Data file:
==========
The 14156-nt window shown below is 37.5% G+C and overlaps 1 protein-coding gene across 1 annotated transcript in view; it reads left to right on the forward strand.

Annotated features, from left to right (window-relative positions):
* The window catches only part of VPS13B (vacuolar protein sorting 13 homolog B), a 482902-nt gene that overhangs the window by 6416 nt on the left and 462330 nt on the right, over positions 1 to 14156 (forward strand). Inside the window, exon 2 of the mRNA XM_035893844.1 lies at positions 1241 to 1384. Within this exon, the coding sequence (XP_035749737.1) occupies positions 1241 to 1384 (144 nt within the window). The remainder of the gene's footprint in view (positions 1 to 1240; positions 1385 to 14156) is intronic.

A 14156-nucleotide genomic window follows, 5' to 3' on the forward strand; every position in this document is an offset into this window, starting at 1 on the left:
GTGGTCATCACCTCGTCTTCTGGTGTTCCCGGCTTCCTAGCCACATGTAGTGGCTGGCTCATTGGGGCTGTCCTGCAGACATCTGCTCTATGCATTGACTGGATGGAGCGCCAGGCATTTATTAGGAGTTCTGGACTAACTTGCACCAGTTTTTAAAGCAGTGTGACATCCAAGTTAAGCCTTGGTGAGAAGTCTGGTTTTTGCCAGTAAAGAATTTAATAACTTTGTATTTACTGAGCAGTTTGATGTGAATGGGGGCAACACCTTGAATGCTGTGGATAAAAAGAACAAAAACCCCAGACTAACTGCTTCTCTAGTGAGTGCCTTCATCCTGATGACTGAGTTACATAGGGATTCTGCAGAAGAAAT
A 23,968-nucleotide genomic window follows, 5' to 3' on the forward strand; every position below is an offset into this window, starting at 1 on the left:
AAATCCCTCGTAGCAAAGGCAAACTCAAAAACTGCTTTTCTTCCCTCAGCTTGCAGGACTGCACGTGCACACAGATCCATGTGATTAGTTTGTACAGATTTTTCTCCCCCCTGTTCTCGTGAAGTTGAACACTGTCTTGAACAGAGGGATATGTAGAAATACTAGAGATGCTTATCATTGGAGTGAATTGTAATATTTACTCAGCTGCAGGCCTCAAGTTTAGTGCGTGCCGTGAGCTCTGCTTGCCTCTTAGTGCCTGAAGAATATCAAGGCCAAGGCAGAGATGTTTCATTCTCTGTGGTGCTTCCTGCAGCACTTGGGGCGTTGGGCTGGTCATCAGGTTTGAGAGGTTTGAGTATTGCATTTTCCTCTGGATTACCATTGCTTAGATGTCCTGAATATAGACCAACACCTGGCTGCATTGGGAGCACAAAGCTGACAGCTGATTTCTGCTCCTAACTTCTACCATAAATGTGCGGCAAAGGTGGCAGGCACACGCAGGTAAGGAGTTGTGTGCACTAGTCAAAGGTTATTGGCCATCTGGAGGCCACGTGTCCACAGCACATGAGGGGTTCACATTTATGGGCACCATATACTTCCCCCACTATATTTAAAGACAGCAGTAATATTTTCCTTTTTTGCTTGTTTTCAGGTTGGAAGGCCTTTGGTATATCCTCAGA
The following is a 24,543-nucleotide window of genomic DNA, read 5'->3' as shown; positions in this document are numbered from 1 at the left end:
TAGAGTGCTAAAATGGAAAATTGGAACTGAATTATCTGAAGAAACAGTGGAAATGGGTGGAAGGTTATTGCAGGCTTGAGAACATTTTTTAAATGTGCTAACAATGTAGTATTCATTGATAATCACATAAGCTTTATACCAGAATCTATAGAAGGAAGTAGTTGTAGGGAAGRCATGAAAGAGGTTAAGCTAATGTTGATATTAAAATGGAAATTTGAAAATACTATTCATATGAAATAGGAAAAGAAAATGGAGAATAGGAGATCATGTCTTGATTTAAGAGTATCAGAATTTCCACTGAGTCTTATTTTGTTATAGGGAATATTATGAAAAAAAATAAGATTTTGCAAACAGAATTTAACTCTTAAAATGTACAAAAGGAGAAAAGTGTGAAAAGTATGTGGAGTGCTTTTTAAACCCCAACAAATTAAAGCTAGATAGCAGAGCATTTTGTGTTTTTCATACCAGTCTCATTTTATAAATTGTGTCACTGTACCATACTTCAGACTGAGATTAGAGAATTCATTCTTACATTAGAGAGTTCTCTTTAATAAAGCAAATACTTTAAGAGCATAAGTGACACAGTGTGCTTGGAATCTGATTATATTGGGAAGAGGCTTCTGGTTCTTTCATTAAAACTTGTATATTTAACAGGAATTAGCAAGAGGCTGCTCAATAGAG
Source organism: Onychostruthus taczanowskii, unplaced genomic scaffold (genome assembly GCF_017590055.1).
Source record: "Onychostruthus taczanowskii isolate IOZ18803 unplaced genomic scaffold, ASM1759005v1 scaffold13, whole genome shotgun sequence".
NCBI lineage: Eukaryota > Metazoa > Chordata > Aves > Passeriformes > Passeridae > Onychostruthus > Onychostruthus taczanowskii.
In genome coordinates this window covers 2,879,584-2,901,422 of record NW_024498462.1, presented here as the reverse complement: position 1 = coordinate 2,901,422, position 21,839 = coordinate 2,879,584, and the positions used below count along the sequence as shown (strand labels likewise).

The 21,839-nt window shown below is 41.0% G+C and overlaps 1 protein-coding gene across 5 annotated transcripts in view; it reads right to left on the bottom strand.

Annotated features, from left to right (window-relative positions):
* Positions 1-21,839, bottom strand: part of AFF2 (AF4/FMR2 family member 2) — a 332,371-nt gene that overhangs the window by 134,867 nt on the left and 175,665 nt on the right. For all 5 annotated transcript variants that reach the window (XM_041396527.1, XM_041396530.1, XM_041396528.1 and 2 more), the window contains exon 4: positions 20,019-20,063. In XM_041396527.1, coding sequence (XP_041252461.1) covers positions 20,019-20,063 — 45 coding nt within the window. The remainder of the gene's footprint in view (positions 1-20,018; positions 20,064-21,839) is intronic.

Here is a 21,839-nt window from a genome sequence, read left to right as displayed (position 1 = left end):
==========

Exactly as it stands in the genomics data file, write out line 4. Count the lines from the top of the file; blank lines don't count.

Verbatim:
A 14156-nucleotide genomic window follows, 5' to 3' on the forward strand; every position in this document is an offset into this window, starting at 1 on the left: